Haredi conscription law about to foil Netanyahu’s attempt to build a coalition
With the deadline looming to form a government by tomorrow, Prime Minister Benjamin Netanyahu was preparing instead to go to new elections as he has been unable to form a coalition.
Since the April 9 elections, where Netanyahu emerged the clear winner, he appeared on target to form a right-wing coalition comprised of 65 Knesset seats including several religious parties on his side (United Torah Judaism, Shas and the Union of Right-Wing Parties) plus two secular right-wing parties (Kulanu and Yisrael Beytenu).
However, he has failed to meet the vastly divergent demands of all the smaller parties he’s pulling together. Most of this coalition is made up of ultra-Orthodox Jews [in Hebrew “Haredim”] who are opposed to mandatory military service. But Avigdor Liberman, head of Yisrael Beytenu party, has made his participation in the coalition contingent upon passing mandatory army conscription for the Haredi into law.
“After a failed attempt to form a government under the ideal conditions, we expect the prime minister to put more pressure on the haredi parties and the rabbis who stand behind them,” Yisrael Beytenu said.
Liberman’s withholding of his five mandates from the coalition could spell new elections for the country.
According to the Jerusalem Post, this issue of demanding that the ultra-Orthodox serve in the army – as the rest of israelis do – is nothing new.
“The matter has been on the political table for 20 years, since the Tal Commission was formed to examine the historical, blanket exemption haredi yeshiva students received from military service since Israel’s establishment – and more or less decided to continue that exemption,” the paper explained.
Netanyahu’s Likud party has proposed compromises for both sides, but Liberman appears to be unswayable.
“I am now making my last effort to form a right-wing government and to prevent unnecessary elections,” Netanyahu said in a video on Sunday. “I gave the partners a proposal for a solution. It is based on the principles established by the army and on the data that the army has established. There is no reason to reject this.”
If the Knesset is not dissolved after a vote later today or tomorrow, President Reuven Rivlin will have to decide whether to ask another Knesset member to form a coalition.
Likud won 35 seats in the April 9 election. The two ultra-Orthodox parties, Shas and United Torah Judaism, each won eight seats. Moshe Kahlon’s center-right Kulanu won four. And the hawkish Union of Right-Wing Parties won five.
As the Jerusalem Post summed up: “Soon we’ll know how this game of chicken between haredi parties and Yisrael Beytenu will end, either with a dissolved Knesset and Israel going to vote twice in one year, or with the unsolvable puzzle of haredi enlistment pieced together – at least somewhat – after 20 years of political debate.”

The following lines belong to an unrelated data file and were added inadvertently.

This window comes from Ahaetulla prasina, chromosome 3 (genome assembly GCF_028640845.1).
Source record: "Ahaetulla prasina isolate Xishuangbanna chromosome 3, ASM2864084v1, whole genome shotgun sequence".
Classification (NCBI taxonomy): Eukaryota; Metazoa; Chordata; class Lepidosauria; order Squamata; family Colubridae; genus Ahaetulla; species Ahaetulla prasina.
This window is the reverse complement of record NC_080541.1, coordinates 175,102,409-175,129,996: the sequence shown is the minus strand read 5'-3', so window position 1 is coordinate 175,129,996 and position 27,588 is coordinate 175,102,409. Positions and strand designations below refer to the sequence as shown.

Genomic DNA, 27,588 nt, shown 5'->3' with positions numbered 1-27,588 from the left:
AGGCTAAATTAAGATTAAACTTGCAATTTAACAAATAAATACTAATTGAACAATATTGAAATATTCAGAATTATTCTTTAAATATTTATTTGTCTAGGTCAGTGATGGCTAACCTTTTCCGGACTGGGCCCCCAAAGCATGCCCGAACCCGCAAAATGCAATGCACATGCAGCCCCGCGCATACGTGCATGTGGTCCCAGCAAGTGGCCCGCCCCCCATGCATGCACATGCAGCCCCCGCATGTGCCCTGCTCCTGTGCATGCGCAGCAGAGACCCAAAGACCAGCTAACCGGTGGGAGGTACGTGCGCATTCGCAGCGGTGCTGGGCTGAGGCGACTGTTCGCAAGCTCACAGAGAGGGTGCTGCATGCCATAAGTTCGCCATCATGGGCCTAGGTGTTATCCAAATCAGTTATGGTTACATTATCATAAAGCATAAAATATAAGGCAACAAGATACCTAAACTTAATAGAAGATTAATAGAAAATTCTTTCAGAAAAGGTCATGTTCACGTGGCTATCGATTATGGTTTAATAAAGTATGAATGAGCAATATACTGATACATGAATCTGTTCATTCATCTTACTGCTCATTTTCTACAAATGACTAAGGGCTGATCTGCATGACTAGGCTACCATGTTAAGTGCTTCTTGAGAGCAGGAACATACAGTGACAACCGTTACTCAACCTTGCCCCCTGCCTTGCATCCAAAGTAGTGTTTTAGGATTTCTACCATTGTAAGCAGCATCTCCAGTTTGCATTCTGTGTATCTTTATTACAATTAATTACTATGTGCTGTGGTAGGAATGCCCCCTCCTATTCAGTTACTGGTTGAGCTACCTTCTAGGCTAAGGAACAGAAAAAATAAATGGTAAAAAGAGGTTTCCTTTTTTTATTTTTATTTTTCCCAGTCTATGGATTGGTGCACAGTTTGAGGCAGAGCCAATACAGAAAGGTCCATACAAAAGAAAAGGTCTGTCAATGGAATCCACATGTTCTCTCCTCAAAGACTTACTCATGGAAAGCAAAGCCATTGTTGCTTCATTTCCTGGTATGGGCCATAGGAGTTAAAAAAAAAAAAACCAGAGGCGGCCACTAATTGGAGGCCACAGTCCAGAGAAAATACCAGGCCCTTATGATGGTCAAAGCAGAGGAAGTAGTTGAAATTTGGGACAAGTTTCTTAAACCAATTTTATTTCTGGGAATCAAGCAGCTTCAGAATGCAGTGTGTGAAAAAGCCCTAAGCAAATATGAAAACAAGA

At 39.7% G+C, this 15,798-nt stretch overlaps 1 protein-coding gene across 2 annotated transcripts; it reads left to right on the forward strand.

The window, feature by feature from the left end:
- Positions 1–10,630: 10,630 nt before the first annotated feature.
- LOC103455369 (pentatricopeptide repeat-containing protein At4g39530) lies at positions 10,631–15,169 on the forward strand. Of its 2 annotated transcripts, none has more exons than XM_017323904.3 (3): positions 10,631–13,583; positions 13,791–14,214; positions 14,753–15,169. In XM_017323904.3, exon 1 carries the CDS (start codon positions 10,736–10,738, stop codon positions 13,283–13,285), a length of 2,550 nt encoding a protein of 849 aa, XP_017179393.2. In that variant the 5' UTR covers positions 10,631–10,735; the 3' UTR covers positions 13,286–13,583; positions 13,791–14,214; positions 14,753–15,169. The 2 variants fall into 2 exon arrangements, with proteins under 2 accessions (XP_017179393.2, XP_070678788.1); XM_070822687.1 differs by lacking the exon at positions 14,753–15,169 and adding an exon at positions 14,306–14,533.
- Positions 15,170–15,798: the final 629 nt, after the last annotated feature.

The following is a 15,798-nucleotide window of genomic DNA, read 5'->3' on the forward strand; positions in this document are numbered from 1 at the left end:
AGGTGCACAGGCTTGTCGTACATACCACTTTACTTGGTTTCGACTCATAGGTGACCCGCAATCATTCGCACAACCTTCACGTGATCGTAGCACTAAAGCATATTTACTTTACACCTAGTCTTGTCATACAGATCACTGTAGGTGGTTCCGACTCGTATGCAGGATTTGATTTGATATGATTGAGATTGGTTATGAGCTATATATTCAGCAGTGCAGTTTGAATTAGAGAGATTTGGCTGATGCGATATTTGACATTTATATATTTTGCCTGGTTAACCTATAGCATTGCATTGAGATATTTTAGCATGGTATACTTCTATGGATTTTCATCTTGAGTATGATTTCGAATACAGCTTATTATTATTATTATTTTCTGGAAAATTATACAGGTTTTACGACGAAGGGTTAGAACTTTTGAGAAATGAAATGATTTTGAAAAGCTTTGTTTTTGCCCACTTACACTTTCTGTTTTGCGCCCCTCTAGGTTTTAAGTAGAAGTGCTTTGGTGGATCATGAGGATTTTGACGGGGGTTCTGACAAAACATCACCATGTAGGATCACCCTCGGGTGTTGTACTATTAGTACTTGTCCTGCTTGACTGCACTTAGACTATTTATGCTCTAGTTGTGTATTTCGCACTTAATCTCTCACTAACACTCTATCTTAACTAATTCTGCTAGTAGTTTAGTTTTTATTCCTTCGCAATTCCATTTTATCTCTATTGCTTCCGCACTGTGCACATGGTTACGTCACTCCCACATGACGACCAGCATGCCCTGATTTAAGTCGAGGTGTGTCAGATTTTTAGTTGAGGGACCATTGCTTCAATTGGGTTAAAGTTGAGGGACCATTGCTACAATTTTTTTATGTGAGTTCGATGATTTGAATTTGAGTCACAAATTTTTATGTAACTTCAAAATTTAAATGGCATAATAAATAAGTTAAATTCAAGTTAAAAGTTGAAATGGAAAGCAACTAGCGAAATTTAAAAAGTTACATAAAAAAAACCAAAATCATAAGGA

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Blazing fires in Israel
Israel is burning. Fires are ripping through the scorched countryside, causing destruction and havoc. Brutally hot temperatures, high winds and low humidity have created conditions prone to wild fires, and Israel has reached out to the international community for help.
Some 3,500 people have been evacuated, and many homes have been burned down. The areas most affected largely lie between Tel Aviv and Jerusalem, with the village of Mevo Modi’im, founded by the well-loved musician, Rabbi Shlomo Carlebach, destroyed completely. A bride-to-be called out for help on social media as her wedding dress was burned just days before her wedding. The community rallied around offering a wide array of alternatives, and if there’s one thing about disasters, it’s that there are always good people trying to help. As Fred Rogers famously said, “When I was a boy and I would see scary things in the news, my mother would say to me, “Look for the helpers. You will always find people who are helping.””
Egyptian helicopters have been quenching the fires in Moshav Beit Ezra, Ashdod – a remarkable state of affairs, since the last time they were in the area was in the war of 1948.1 Italy, Greece, Croatia, Egypt, and Cyprus have all sent help, gratefully received by Israel, and even the Palestinian Authority has extended an offer of help. Prime Minister, Benjamin Netanyahu, announced, “We received additional offers, including from the PA and others.” 2 The Times of Israel reported that Netanyahu applauded the firefighting and rescue services for their “excellent” handling of the crisis, while warning, “the challenge is still ahead of us.”
Israel is a heavily-wooded country – a fact that surprises many. It is one of only two countries that entered the new century with a net gain of trees, but the tree-planting is so prolific that some experts suggest it should be slowed down precisely because of this danger of forest fires. “The damage is enormous, not just to the woodland, but also to the animals,” said a JNF official (the Jewish National Fund manages many of Israel’s nature areas). “Large swaths of the woodland, the green lung of the Dan region were burnt. We did not expect such a painful blow since we spent the whole night expelling people who lit bonfires.”3 The traditional bonfires for “Lag B’Omer” were banned this year, but it seems not everybody followed the instructions.
There will also be those in Gaza who are eager to capitalize on the fact that the surrounding Israeli countryside is like a tinderbox right now, but there are many around the world who are helping in practical ways and also in praying for God to intervene.
Please join us in calling out for God’s help, protection, and mercy at this critical time for Israel.
 The Times of Israel, Netanyahu thanks Egypt for sending firefighting helicopters, says PA offered aid, 24 May 2019
 YNet News, Several homes destroyed as Israel battles major wildfires; massive damage to Ben Shemen woodland, 23 May 2019
This article originally appeared on One For Israel and is reposted with permission.
ONE FOR ISRAEL strives to be the leading organization in sharing the Gospel of Yeshua the Messiah with Israeli Jews and Arabs in the Hebrew language. Our staff is comprised of both Jewish and Arab Israelis, with the shared belief that true peace in the Middle East can only come into existence under Yeshua.
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Israelis celebrate Independence Day as anti-Semitism spikes around the world and Iran continues its quest for nuclear weapons
Israel’s Independence Day, Yom Haatzmaut, begins with an emotional transition from the sullenness of Memorial Day, remembering Israel’s fallen soldiers, to a joyful celebration of freedom.